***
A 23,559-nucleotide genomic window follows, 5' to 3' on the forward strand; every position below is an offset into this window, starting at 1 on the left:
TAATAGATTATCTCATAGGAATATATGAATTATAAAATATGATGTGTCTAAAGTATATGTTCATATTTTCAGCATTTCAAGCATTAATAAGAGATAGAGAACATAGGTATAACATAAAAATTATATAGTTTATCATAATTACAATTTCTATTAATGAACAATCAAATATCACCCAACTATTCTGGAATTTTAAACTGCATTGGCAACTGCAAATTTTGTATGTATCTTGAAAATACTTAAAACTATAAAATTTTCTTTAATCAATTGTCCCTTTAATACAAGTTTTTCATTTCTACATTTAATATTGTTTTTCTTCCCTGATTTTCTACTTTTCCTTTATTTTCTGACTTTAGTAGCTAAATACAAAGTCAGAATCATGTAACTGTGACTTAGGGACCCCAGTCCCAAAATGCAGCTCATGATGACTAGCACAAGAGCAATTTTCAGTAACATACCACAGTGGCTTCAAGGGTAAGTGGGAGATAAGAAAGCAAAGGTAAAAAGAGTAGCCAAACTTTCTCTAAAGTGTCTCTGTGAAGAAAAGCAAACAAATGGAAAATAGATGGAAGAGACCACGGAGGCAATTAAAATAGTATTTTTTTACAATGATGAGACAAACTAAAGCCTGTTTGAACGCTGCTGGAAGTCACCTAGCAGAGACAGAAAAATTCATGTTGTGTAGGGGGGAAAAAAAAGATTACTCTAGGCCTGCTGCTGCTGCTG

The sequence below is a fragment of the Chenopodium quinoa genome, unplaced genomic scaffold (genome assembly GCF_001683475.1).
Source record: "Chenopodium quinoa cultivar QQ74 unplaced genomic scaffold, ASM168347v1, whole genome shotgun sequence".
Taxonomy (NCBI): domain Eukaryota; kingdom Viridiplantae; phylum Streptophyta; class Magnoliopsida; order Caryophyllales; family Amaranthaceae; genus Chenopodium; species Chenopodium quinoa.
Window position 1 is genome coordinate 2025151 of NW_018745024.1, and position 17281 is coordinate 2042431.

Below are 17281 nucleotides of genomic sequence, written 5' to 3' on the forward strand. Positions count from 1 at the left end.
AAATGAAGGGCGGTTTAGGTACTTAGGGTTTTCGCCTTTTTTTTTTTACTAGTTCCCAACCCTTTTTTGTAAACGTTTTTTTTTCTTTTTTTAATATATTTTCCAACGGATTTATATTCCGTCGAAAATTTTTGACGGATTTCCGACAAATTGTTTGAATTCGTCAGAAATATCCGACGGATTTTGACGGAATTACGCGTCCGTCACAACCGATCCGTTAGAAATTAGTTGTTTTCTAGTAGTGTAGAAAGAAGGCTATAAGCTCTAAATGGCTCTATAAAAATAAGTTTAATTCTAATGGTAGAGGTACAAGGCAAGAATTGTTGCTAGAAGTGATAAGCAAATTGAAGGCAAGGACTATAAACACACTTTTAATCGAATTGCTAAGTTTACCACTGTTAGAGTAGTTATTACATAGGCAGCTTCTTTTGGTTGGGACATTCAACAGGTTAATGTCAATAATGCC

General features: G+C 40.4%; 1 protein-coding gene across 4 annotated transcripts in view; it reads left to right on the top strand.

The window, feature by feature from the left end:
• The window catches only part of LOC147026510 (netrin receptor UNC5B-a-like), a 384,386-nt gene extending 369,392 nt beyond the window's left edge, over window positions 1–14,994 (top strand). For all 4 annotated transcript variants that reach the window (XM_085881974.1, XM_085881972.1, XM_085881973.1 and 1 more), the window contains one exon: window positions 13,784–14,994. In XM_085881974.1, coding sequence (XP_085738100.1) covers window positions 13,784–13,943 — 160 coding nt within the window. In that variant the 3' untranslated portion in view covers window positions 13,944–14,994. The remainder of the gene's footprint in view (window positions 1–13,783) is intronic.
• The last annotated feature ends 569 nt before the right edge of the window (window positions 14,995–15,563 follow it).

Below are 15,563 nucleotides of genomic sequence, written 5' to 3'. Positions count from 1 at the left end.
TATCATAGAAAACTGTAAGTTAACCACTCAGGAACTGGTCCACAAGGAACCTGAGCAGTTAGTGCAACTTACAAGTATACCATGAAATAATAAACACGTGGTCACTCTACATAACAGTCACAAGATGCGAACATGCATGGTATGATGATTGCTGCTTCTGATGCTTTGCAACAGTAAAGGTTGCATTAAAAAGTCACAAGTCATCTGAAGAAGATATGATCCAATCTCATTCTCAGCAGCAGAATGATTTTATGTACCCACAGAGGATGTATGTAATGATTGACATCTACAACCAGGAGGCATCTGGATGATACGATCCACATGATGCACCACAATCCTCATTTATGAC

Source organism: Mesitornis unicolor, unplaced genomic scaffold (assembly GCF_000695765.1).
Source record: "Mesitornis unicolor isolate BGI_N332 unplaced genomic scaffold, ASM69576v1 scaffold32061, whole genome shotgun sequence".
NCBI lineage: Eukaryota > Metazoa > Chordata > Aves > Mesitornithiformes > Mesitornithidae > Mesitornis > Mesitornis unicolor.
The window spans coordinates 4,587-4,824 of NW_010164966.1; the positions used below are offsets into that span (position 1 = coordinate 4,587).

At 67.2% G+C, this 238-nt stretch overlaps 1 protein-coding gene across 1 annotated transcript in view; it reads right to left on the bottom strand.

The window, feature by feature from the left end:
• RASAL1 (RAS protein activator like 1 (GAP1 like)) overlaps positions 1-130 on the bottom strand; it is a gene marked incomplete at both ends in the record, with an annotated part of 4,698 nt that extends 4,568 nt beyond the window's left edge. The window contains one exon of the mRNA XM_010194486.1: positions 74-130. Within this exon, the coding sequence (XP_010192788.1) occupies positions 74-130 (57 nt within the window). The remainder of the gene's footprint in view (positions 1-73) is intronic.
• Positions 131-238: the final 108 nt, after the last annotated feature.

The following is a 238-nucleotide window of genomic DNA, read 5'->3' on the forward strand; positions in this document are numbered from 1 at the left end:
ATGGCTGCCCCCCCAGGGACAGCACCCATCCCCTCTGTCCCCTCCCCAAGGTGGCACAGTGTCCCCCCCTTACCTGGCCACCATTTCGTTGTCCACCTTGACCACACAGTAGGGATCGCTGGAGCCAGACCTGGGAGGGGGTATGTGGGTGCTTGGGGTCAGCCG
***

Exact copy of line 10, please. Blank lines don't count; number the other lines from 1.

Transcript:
The window, feature by feature from the left end: